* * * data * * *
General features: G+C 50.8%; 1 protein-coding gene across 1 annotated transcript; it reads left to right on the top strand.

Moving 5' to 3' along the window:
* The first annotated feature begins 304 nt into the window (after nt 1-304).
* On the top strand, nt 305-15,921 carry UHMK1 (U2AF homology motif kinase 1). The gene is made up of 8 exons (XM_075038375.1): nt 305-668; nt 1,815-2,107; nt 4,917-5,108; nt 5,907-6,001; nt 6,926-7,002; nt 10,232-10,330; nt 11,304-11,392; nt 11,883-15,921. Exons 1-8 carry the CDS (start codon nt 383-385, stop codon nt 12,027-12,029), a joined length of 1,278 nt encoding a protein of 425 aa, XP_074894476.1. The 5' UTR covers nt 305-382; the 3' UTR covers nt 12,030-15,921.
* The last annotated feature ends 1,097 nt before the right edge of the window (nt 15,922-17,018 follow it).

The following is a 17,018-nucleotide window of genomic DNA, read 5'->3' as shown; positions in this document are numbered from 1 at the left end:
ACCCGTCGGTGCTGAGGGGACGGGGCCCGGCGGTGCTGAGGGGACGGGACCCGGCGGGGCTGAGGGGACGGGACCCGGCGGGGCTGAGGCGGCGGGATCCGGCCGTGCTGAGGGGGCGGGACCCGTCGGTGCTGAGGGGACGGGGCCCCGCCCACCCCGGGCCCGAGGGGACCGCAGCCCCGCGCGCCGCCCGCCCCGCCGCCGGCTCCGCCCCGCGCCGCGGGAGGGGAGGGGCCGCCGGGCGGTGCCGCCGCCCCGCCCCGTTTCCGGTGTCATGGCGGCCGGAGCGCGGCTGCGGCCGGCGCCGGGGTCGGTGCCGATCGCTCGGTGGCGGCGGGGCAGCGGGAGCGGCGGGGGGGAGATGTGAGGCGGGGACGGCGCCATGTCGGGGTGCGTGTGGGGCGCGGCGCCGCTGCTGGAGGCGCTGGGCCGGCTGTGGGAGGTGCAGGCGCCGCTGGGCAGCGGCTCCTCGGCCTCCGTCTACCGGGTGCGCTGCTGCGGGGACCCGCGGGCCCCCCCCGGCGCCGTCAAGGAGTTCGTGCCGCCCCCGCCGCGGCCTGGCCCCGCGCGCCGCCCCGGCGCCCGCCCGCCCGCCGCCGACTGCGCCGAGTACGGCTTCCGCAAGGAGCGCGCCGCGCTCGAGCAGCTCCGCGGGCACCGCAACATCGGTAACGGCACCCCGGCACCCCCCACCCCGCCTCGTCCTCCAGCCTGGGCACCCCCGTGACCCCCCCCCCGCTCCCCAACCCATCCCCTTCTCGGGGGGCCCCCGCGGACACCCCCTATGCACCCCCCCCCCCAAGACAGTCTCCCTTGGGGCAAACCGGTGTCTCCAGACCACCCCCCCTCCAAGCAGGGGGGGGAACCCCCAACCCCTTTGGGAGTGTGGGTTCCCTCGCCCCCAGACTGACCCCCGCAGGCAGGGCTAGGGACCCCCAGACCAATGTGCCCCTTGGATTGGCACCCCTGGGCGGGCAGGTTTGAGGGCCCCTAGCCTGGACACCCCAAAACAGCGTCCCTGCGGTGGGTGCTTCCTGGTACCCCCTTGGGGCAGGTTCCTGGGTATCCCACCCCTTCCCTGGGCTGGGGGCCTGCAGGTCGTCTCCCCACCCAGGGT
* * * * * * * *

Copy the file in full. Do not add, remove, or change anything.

General features: G+C 50.8%; 1 protein-coding gene across 1 annotated transcript; it reads left to right on the top strand.

Moving 5' to 3' along the window:
* The first annotated feature begins 304 nt into the window (after nt 1-304).
* On the top strand, nt 305-15,921 carry UHMK1 (U2AF homology motif kinase 1). The gene is made up of 8 exons (XM_075038375.1): nt 305-668; nt 1,815-2,107; nt 4,917-5,108; nt 5,907-6,001; nt 6,926-7,002; nt 10,232-10,330; nt 11,304-11,392; nt 11,883-15,921. Exons 1-8 carry the CDS (start codon nt 383-385, stop codon nt 12,027-12,029), a joined length of 1,278 nt encoding a protein of 425 aa, XP_074894476.1. The 5' UTR covers nt 305-382; the 3' UTR covers nt 12,030-15,921.
* The last annotated feature ends 1,097 nt before the right edge of the window (nt 15,922-17,018 follow it).

The following is a 17,018-nucleotide window of genomic DNA, read 5'->3' as shown; positions in this document are numbered from 1 at the left end:
ACCCGTCGGTGCTGAGGGGACGGGGCCCGGCGGTGCTGAGGGGACGGGACCCGGCGGGGCTGAGGGGACGGGACCCGGCGGGGCTGAGGCGGCGGGATCCGGCCGTGCTGAGGGGGCGGGACCCGTCGGTGCTGAGGGGACGGGGCCCCGCCCACCCCGGGCCCGAGGGGACCGCAGCCCCGCGCGCCGCCCGCCCCGCCGCCGGCTCCGCCCCGCGCCGCGGGAGGGGAGGGGCCGCCGGGCGGTGCCGCCGCCCCGCCCCGTTTCCGGTGTCATGGCGGCCGGAGCGCGGCTGCGGCCGGCGCCGGGGTCGGTGCCGATCGCTCGGTGGCGGCGGGGCAGCGGGAGCGGCGGGGGGGAGATGTGAGGCGGGGACGGCGCCATGTCGGGGTGCGTGTGGGGCGCGGCGCCGCTGCTGGAGGCGCTGGGCCGGCTGTGGGAGGTGCAGGCGCCGCTGGGCAGCGGCTCCTCGGCCTCCGTCTACCGGGTGCGCTGCTGCGGGGACCCGCGGGCCCCCCCCGGCGCCGTCAAGGAGTTCGTGCCGCCCCCGCCGCGGCCTGGCCCCGCGCGCCGCCCCGGCGCCCGCCCGCCCGCCGCCGACTGCGCCGAGTACGGCTTCCGCAAGGAGCGCGCCGCGCTCGAGCAGCTCCGCGGGCACCGCAACATCGGTAACGGCACCCCGGCACCCCCCACCCCGCCTCGTCCTCCAGCCTGGGCACCCCCGTGACCCCCCCCCCGCTCCCCAACCCATCCCCTTCTCGGGGGGCCCCCGCGGACACCCCCTATGCACCCCCCCCCCCAAGACAGTCTCCCTTGGGGCAAACCGGTGTCTCCAGACCACCCCCCCTCCAAGCAGGGGGGGGAACCCCCAACCCCTTTGGGAGTGTGGGTTCCCTCGCCCCCAGACTGACCCCCGCAGGCAGGGCTAGGGACCCCCAGACCAATGTGCCCCTTGGATTGGCACCCCTGGGCGGGCAGGTTTGAGGGCCCCTAGCCTGGACACCCCAAAACAGCGTCCCTGCGGTGGGTGCTTCCTGGTACCCCCTTGGGGCAGGTTCCTGGGTATCCCACCCCTTCCCTGGGCTGGGGGCCTGCAGGTCGTCTCCCCACCCAGGGT